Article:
Iwasaki, an anthropologist with close ties to Ishinomaki, started bringing her university students for relief work to Miyagi soon after the tragedy. Once she saw Nakayama’s manga, she shared it with her colleague, Yonesaka, and together they volunteered to translate it into English. It took six months to complete the translation, but all three women hope the work will find an international audience to help others in disaster-hit areas around the world.

Nakayama continues to use her blog to share information and has since added a Facebook page, hoping her online presence will remind people of the disaster areas and the people who live there.

“We still need help, clearing debris and with other relief work, even now, over two years after the disaster. The television does not really show the reality anymore, but we still need help.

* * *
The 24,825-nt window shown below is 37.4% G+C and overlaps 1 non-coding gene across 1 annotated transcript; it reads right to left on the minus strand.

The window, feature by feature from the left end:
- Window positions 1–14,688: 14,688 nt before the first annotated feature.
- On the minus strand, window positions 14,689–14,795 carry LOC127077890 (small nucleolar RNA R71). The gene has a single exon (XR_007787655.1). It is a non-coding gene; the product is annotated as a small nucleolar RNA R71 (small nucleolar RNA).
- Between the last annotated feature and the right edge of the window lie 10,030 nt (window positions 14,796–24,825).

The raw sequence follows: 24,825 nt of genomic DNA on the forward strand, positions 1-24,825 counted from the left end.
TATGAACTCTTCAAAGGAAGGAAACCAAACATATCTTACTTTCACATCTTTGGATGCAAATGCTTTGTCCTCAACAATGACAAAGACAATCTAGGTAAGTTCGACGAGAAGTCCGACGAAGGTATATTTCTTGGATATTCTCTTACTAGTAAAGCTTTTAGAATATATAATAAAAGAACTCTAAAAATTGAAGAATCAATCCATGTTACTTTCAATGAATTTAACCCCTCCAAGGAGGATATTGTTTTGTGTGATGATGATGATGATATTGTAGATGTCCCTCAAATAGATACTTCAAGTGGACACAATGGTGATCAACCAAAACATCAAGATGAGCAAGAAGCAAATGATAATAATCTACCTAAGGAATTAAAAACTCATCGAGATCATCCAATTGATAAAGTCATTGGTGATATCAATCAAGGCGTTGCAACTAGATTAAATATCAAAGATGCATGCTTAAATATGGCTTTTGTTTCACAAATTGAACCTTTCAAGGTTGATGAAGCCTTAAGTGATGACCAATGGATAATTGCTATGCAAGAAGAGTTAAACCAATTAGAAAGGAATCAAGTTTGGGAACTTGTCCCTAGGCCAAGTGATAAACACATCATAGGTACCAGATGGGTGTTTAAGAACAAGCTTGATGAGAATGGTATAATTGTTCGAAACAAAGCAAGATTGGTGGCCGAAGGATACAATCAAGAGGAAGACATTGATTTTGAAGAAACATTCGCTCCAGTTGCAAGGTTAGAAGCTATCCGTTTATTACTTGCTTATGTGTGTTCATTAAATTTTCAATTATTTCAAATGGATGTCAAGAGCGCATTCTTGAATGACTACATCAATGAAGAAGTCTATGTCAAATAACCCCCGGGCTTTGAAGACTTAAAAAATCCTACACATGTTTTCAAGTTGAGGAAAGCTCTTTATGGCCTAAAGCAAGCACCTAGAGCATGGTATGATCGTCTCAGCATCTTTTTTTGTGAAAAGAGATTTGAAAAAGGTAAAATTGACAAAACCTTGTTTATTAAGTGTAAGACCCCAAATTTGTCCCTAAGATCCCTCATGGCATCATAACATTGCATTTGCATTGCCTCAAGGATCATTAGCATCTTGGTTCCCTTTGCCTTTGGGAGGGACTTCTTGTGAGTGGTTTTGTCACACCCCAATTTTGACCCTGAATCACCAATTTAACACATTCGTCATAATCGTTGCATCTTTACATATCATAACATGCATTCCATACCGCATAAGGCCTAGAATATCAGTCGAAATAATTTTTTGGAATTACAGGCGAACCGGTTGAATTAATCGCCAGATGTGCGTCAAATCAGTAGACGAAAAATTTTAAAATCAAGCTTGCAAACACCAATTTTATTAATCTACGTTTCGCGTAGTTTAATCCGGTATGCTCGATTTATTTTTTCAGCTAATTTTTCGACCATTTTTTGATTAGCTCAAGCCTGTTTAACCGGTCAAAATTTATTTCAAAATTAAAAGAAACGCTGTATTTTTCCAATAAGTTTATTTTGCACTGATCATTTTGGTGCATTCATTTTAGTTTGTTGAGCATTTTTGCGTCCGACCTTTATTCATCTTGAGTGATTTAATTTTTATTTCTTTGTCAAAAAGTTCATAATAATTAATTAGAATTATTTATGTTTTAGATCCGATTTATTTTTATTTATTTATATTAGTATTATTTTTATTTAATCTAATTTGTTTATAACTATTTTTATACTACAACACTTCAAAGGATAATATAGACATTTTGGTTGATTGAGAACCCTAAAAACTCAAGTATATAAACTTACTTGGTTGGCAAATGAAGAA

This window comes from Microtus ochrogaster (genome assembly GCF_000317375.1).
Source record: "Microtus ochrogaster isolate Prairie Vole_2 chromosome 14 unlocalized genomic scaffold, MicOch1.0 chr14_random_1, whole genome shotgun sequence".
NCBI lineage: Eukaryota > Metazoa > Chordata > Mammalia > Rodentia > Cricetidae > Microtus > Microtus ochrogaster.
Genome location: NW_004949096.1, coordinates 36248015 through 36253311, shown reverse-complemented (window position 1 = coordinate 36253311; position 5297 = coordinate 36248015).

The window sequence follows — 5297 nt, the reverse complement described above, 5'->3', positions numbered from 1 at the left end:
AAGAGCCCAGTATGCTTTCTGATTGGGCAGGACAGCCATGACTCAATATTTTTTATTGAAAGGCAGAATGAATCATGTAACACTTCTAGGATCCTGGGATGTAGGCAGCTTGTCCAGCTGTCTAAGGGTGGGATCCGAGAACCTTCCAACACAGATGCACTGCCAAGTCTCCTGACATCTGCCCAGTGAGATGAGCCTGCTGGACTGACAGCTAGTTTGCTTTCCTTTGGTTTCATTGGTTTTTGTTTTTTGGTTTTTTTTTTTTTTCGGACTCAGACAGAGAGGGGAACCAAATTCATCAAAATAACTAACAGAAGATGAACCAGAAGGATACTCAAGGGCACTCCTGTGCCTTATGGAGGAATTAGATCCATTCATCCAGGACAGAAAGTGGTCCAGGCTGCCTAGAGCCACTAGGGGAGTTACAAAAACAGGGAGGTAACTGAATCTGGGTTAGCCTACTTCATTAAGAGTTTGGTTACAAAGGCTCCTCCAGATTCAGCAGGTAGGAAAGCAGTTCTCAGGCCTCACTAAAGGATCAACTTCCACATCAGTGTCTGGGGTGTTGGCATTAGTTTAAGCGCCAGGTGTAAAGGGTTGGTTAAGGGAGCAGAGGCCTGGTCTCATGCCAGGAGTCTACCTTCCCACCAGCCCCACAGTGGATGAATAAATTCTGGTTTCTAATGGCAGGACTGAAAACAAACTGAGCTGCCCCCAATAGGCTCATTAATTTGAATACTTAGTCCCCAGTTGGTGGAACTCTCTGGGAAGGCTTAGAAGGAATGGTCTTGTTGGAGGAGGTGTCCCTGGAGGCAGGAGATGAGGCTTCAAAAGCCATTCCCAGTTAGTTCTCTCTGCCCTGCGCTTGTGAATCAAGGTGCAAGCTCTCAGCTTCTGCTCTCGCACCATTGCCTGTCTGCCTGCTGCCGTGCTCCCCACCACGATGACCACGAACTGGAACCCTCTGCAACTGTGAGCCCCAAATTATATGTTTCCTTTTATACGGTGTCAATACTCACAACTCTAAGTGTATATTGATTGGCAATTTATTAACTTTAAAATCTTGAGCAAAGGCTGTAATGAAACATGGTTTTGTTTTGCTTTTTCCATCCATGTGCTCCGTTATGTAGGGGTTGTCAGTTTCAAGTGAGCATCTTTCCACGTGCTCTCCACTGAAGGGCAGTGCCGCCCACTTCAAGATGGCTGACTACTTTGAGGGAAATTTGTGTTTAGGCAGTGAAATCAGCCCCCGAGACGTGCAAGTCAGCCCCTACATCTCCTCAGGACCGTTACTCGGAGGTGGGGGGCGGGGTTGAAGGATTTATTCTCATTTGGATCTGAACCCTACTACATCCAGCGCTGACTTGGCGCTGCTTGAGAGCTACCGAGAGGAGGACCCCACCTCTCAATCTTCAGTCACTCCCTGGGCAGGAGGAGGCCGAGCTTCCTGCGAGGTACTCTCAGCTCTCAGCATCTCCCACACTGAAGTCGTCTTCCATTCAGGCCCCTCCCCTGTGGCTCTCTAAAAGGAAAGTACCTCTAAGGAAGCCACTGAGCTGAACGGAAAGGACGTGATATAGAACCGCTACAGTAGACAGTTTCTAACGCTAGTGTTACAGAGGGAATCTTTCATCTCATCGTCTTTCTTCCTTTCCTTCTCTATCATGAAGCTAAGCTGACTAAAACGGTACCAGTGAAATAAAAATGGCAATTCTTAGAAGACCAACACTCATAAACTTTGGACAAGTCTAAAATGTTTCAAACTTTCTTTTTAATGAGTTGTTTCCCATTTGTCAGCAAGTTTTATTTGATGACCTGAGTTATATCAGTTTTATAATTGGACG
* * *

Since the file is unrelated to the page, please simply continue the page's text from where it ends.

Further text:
“After all, the experiences we are sharing are very small. They are just everyday parent and child stories that may not seem like important news. But if the manga or my blog triggers something in people so that they can look back on a tragedy and go on, or learn to trust and believe in their family members, I hope they will keep on reading.”

For more information, see: www.kozakana3.justhpbs.jp/English.html in English or www.kozakana3.justhpbs.jp/index.html in Japanese. Nakayama’s original blog can be read at ameblo.jp/kozakana-ishinomaki/.

In a time of both misinformation and too much information, quality journalism is more crucial than ever.
By subscribing, you can help us get the story right.